Tips behind the art of writing an obituary for yourself
ITHACA, N.Y. (WENY) -- Everybody needs one...but not everybody is going to have a good one. Former New York Times writer Roger Segelken, who used to write obituaries for the publication, teaches people about how to perfect their ultimate last words.
“Do you trust your family to get your story straight,” he said.
Segelken said people typically do not, especially the people in his class called "The Ultimate Last Word: Write Your Own Obituary." He said the key to writing an interesting obit is to tell a story about yourself that would peak someone's interest.
During his class, Segelken asks people to be introspective and ask themselves: "What are three things people would like to know about me?"
“It's a way of drawing the stories out of ourselves and thinking about how they'll sound to other people,” he said.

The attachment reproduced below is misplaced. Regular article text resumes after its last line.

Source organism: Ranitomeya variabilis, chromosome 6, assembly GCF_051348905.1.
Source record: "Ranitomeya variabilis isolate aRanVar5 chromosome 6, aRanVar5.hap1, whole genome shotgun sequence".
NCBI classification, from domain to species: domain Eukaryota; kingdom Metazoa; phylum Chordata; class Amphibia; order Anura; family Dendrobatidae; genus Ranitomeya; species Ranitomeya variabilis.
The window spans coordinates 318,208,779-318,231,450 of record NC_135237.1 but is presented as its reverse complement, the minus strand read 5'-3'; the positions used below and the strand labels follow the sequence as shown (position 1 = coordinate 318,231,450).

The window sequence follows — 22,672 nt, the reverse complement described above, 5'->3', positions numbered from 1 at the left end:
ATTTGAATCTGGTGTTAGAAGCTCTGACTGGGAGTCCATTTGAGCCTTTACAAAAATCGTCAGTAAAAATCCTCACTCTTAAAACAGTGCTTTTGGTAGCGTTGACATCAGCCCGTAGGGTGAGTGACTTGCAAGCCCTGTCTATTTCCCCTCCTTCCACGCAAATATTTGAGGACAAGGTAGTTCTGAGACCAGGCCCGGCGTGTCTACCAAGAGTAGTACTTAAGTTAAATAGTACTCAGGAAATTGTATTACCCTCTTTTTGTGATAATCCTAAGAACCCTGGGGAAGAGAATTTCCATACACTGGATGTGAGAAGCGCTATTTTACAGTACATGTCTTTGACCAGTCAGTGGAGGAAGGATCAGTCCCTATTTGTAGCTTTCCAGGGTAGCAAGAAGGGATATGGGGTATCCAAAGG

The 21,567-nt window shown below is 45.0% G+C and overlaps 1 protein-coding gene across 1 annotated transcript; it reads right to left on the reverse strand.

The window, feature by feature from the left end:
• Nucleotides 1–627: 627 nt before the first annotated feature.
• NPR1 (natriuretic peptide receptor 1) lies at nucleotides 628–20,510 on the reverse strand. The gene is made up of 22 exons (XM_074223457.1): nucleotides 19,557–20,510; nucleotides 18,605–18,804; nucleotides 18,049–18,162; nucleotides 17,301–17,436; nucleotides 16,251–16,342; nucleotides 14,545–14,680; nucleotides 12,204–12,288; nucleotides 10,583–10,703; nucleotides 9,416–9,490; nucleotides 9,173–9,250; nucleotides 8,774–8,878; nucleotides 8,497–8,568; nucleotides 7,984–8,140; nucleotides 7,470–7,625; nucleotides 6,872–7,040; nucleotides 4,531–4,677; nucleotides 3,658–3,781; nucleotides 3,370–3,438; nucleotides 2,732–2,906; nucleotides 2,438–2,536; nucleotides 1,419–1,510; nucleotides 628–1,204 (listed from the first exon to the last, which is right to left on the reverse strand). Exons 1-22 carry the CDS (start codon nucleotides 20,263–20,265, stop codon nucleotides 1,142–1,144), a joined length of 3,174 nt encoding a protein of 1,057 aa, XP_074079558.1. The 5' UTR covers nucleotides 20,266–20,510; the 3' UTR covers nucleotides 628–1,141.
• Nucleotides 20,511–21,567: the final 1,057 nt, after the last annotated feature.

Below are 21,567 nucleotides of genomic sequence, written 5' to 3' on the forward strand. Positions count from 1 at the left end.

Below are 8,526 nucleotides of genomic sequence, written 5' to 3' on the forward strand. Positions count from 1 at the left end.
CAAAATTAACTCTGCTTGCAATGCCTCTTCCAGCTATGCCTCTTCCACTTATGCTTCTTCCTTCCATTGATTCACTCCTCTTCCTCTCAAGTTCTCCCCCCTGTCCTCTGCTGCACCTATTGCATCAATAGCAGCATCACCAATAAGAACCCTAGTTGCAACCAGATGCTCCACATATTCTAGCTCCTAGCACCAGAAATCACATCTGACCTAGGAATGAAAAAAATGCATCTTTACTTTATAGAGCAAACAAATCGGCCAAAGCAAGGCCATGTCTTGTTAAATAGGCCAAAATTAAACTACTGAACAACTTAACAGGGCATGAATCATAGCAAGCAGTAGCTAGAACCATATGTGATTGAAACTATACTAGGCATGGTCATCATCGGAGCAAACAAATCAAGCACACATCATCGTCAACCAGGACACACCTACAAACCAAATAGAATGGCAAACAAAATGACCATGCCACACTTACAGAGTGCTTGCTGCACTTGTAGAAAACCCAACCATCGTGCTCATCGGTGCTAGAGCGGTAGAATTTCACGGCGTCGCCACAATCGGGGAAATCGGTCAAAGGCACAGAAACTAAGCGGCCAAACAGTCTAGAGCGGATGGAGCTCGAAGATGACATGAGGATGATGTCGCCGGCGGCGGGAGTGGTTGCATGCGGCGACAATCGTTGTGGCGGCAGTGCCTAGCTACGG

Segelken said when people choose to write about their lives, they are signing up for a journey of laughing, crying, and coming to terms with one's death.
“The process of talking about your life, trying out your stories on other people...I think makes us all a little more introspective,” he said. “...but helps us deal with our own mortality.”
In the ten years Segelken has been teaching people to write their own obits, he said no one has needed them yet. He added, there is a limited lifetime warranty on the process.
This workshop series is co-hosted by the Greater Ithaca Activities Center Senior Program & The History Center in Tompkins County and is open to all.